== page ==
A public warning is useful, but it is not enough. Sharon Keller should be removed from office. The public warning tells us that if you seek justice in Texas, proceed with caution because Sharon Keller is the presiding judge of the Texas Court of Criminal Appeals.

The Texas Legislature can help restore integrity to the Texas Court of Criminal Appeals by impeaching and removing Keller from office. We now have the findings of fact from the State Commission on Judicial Conduct, so it is confirmed that Keller has brought discredit to the Texas judiciary by her misconduct hendering access to justice. It is up to the people of Texas now to take the findings of fact and act on them by seeking to remove Keller from office through their elected representatives using the impeachment process or at the ballot box in 2012 when she is up for re-election. Since Keller is not up for re-election for another two years, it is in the best interest of justice that the Legislature removes her from office.




State Commission on Judicial Conduct Findings, Conclusions and Order of Public Warning in Case of Judge Sha...


In 2007, Texas Moratorium Network filed a judicial complaint against Judge Sharon Keller after she said "we close at 5" on the day of the scheduled execution of Michael Richard. Today the State Commission on Judicial Conduct issued its decision and gave Sharon Keller a "Public Warning".




In a post on the Texas Moratorium Network blog on October 3, 2007, we said "Texas Court of Criminal Appeals Presiding Judge Sharon Keller should resign or be impeached and removed from office for her conduct regarding the execution of Michael Richard. As long as Keller is in office, the people of Texas can not be sure that justice is being done with integrity".

Texas Moratorium Network filed a complaint against Keller (pdf) with the State Commission on Judicial Conduct that was signed by about 1900 people. We delivered a copy of the complaint to the Texas Court of Criminal Appeals (video). We held a protest in front of her house (video). We revised our complaint to the Commission by sending them a copy of the Execution Day Procedures, which we obtained from Keller through a Public Information Request. She had first sent that document to R.G. Ratcliffe of the Houston Chronicle, but we requested she send us a copy so we could send it to the Commission. We went to the Legislature to ask legislators to sign on to a complaint or to file their own. State Rep Dutton, Olivo, Farrar and Coleman all signed one of the complaints or filed their own. We went back to the Legislature in December 2008 to ask Lon Burmam to file an impeachment resolution.


Ten years of a Death Penalty Moratorium in Illinois - Governor Has No Plans to Lift it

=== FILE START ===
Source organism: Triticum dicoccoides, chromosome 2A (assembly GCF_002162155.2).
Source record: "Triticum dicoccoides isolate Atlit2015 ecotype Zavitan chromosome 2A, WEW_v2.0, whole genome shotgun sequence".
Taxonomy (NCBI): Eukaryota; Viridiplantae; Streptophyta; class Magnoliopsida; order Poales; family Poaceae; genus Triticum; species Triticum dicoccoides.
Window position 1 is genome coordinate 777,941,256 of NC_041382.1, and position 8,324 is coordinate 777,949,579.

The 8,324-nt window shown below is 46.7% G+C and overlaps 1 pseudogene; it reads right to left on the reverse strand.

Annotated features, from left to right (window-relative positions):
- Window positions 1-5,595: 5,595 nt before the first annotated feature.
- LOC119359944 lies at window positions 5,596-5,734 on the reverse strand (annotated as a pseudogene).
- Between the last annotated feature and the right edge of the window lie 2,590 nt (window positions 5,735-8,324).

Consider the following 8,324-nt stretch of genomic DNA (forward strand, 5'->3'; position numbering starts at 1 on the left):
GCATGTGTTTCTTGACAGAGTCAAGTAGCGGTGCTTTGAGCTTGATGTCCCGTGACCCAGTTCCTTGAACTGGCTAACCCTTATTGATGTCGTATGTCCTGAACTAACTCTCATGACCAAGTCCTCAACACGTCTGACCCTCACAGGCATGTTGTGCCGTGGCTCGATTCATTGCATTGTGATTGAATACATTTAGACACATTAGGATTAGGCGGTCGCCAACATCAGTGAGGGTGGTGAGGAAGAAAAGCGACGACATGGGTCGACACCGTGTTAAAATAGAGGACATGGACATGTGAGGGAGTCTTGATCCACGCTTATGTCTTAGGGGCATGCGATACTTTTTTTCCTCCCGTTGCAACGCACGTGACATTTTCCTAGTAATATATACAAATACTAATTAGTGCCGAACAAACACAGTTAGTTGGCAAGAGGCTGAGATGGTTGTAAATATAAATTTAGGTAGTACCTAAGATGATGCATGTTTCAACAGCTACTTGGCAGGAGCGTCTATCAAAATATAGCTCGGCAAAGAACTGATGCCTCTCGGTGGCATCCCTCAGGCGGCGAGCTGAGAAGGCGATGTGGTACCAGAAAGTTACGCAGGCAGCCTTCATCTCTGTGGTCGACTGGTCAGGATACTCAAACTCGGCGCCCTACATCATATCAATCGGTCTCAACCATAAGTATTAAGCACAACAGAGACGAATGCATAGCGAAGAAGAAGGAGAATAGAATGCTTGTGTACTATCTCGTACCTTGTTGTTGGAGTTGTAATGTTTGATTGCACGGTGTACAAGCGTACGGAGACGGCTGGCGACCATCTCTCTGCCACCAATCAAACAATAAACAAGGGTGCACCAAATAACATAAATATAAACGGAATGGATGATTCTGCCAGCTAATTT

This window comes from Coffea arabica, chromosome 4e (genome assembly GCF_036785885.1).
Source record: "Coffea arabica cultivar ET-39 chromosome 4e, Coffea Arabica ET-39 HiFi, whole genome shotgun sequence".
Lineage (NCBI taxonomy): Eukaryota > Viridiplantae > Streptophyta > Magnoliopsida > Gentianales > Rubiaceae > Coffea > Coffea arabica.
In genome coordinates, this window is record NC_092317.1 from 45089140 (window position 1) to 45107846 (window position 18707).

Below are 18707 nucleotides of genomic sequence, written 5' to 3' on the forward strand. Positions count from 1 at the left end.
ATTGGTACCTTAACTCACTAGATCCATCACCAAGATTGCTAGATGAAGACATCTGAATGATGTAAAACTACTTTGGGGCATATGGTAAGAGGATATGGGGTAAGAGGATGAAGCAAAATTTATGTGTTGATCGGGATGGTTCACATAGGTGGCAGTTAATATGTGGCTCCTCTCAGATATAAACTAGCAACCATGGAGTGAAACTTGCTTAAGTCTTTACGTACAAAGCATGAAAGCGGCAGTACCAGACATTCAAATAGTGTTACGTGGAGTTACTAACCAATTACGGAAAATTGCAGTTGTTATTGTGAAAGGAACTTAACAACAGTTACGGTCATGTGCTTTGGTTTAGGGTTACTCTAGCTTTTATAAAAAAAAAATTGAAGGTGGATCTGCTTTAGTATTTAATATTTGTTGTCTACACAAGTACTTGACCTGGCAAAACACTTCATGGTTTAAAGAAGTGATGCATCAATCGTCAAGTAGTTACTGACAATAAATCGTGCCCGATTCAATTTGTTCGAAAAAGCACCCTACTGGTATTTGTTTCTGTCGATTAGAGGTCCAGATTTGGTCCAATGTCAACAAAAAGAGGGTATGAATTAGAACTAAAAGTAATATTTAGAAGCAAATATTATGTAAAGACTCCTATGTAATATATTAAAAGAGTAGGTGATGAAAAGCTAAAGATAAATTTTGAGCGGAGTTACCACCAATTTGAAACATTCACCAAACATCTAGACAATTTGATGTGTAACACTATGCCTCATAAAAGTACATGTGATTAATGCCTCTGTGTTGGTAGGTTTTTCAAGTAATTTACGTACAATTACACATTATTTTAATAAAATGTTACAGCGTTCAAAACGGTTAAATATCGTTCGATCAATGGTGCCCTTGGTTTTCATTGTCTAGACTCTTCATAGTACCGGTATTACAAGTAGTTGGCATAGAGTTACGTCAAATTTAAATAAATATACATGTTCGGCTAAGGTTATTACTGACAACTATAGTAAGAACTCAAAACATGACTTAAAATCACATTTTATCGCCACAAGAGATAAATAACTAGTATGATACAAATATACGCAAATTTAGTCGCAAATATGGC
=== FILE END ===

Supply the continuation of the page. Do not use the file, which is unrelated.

News from Illinois:
Gov. Pat Quinn would maintain Illinois’ 10-year moratorium on the death penalty while his Republican opponent, state Sen. Bill Brady, would lift it, the two candidates’ campaigns said this week.

Their comments come at the same time as the Illinois Coalition to Abolish the Death Penalty released the results of a poll it commissioned showing that a majority of Illinois registered voters prefer some penalty other than death for the crime of murder.

The poll also found that fewer than 40 percent of registered voters even know Illinois has a death penalty.

“We really view the results as verifying what we already knew,” said Jeremy Schroeder, executive director of the coalition. “People assume there is a slight preference (for capital punishment). That’s not reality.”

Quinn’s campaign said the governor has no “immediate plans” to lift the moratorium on executions that was put in place by then-Gov. George Ryan in 2000. Both ex-Gov. Rod Blagojevich and Quinn have maintained it.

“Although he supports capital punishment when applied carefully and fairly, he is deeply concerned by the possibility of an innocent man or woman being executed,” campaign spokeswoman Mica Matsoff said in a statement. “He believes the current moratorium gives the state an opportunity to reflect on the issue and create safeguards to make sure that the death penalty is not being imposed improperly in Illinois.”

Thursday, July 08, 2010

Audio Interview with new Director of Office of Capital Writs - Brad Levenson

The Texas Tribune's Brandi Grissom has an audio interview with Brad Levenson, a deputy federal public defender in California, who will lead the first ever Texas Office of Capital Writs starting Sept. 1. His new job will require him to represent Texas death row inmates who claim their trials were botched and that they were wrongly convicted.

In one audio snippet, Levenson says he has a moral and ethical opposition to the death penalty and will work tirelessly to defend his clients on Texas death row.

Visit the Texas Tribune to hear the audio recordings.

From the Tribune: